Idol, Survivor, and Apprentice are three of the four most expensive shows on TV.

Idol, Survivor, and Apprentice are three of the four most expensive shows on TV.
Here’s the real reason for the proliferation of reality television: Four out of the five spots on the most expensive television show list are held by reality TV shows. Leading the pack is American Idol, which “costs on average $658,333 per 30-second spot, while the Tuesday edition is slightly cheaper at $620,000,” according to Advertising Age. ER follows the two editions of the FOX series, but in fourth place is Survivor Vanuatu, which is charging “$412,833 for a 30-second spot, compared with $390,367 during the 2003-2004 season.” The Apprentice is next, with an average cost of $409,877 for a 30-second ad. Other reality TV series of note: NBC’s forthcoming The Contender charges $330,000 for half a minute, while UPN’s America’s Next Top Model gets $92,045 for the same amount of advertising time. AdAge has a PDF chart of all fall series and their advertising costs.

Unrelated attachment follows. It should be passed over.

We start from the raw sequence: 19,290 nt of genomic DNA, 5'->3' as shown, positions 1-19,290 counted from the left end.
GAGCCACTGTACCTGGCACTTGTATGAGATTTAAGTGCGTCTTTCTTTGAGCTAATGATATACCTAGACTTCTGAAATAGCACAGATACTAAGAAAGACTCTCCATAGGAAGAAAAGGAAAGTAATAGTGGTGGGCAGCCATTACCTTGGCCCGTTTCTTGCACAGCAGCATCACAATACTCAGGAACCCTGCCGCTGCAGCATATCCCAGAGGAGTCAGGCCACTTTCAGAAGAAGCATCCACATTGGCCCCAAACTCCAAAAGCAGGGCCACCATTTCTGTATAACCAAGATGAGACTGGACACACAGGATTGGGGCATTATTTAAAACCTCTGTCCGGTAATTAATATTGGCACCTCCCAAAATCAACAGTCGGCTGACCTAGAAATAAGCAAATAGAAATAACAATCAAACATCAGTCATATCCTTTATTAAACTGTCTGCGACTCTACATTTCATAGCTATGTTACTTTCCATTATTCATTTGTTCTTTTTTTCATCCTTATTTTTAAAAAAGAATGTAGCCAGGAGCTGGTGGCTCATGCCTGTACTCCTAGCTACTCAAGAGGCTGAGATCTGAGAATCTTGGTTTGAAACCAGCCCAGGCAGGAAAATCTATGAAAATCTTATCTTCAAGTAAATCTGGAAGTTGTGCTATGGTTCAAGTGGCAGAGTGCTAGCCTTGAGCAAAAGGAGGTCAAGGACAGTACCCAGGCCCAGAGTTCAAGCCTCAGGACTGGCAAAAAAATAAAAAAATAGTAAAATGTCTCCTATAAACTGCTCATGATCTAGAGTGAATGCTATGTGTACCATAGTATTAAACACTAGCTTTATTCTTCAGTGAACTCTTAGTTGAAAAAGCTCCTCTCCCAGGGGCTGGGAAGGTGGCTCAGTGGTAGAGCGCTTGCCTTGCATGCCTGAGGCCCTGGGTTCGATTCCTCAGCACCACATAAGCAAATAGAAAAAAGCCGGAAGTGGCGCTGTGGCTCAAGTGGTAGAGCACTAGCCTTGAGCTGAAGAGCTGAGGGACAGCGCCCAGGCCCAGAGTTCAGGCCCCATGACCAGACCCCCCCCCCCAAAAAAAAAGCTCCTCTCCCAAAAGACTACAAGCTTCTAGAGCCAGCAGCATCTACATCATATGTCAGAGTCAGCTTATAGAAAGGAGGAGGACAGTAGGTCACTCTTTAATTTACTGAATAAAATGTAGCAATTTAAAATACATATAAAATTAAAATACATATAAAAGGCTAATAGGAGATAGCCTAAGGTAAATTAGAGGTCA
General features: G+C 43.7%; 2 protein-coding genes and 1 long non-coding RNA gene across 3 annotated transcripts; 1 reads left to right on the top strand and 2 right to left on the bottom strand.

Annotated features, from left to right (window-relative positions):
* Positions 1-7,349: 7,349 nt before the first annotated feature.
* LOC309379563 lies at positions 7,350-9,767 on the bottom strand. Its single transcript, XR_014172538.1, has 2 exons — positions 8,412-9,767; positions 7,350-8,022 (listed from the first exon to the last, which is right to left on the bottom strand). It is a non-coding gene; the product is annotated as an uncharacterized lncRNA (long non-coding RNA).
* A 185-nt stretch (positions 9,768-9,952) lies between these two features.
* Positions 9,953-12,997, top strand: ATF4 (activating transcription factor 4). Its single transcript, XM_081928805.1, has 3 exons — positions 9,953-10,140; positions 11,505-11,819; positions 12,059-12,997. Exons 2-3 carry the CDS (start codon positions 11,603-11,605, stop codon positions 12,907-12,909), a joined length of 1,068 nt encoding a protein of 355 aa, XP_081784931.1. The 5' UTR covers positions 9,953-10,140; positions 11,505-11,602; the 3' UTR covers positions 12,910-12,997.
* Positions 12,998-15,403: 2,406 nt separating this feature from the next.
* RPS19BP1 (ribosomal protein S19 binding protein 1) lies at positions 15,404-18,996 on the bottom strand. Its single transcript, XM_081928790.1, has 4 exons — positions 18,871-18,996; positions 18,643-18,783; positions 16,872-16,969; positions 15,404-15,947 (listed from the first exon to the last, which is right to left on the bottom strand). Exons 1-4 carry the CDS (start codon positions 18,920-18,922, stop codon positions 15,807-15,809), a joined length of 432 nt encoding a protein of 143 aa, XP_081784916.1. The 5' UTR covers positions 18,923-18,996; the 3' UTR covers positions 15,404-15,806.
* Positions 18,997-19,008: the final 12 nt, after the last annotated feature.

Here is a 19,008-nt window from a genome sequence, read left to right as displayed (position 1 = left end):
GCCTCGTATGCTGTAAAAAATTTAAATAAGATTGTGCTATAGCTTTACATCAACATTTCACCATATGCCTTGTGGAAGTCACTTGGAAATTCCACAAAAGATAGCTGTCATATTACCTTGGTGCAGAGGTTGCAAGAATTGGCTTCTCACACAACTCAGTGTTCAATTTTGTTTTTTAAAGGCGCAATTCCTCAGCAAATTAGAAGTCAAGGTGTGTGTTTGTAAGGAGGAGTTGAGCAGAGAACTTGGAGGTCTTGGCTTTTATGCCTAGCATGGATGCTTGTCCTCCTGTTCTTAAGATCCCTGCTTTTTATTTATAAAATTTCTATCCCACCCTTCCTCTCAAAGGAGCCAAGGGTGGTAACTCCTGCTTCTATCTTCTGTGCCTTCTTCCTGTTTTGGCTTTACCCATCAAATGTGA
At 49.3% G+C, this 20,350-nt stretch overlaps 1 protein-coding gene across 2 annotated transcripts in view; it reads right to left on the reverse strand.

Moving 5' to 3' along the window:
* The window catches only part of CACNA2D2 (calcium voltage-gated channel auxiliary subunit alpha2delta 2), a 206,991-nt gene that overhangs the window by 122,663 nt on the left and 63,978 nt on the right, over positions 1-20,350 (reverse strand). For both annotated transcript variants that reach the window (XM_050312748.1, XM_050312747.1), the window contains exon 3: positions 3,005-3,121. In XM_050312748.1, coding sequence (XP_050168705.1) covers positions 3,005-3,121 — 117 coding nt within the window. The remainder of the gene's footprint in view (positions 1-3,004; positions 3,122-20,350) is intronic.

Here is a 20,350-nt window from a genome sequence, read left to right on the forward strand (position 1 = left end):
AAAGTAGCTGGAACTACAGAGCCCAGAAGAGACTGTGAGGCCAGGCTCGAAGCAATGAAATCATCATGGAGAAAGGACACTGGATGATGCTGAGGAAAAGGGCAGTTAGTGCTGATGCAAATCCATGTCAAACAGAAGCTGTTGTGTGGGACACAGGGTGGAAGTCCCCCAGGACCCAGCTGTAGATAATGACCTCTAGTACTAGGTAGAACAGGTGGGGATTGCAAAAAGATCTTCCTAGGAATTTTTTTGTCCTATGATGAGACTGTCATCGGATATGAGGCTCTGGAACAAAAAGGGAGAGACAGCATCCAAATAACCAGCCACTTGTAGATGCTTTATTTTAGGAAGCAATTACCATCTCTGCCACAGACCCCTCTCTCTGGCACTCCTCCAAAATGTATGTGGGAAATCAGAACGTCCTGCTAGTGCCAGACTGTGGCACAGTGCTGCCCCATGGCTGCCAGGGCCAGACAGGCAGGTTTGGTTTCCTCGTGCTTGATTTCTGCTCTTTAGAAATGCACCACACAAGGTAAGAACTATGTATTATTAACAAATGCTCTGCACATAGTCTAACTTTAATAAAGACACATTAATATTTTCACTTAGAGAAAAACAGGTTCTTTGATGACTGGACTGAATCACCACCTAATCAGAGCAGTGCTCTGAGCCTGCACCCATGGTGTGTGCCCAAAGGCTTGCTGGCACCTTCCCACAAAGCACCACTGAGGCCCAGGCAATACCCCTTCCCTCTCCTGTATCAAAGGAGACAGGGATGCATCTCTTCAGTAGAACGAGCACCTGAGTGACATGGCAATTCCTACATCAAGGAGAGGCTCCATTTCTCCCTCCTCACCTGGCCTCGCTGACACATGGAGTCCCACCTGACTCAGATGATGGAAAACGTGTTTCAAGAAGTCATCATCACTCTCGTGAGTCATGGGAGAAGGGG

The Quest ends its journey stronger than it began

Verlox from The Quest

A review of the finale of summer's best reality series, which wasn't always perfect but was thoroughly entertaining right down to the finish, which included phenomenal challenges and special effects. Will ABC give it a second season?

Plus: an interview with the actor who played Verlox and the ogre.


Shark Tank is getting a spin-off

Shark Tank

Companies that get deals on the show will be followed for this new spin-off.

Also: Before the show began, Shark Barbara Corcoran was cast and then replaced--but then she sent this amazing e-mail and won the job.

about the writer

Andy Dehnart is a journalist who has covered reality television for more than 15 years and created reality blurred in 2000. A member of the Television Critics Association, his writing and criticism about television, culture, and media has appeared on NPR and in Playboy, Buzzfeed, and many other publications. Andy, 36, also directs the journalism program at Stetson University in Florida, where he teaches creative nonfiction and journalism. He has an M.F.A. in nonfiction writing and literature from Bennington College. More about reality blurred and Andy.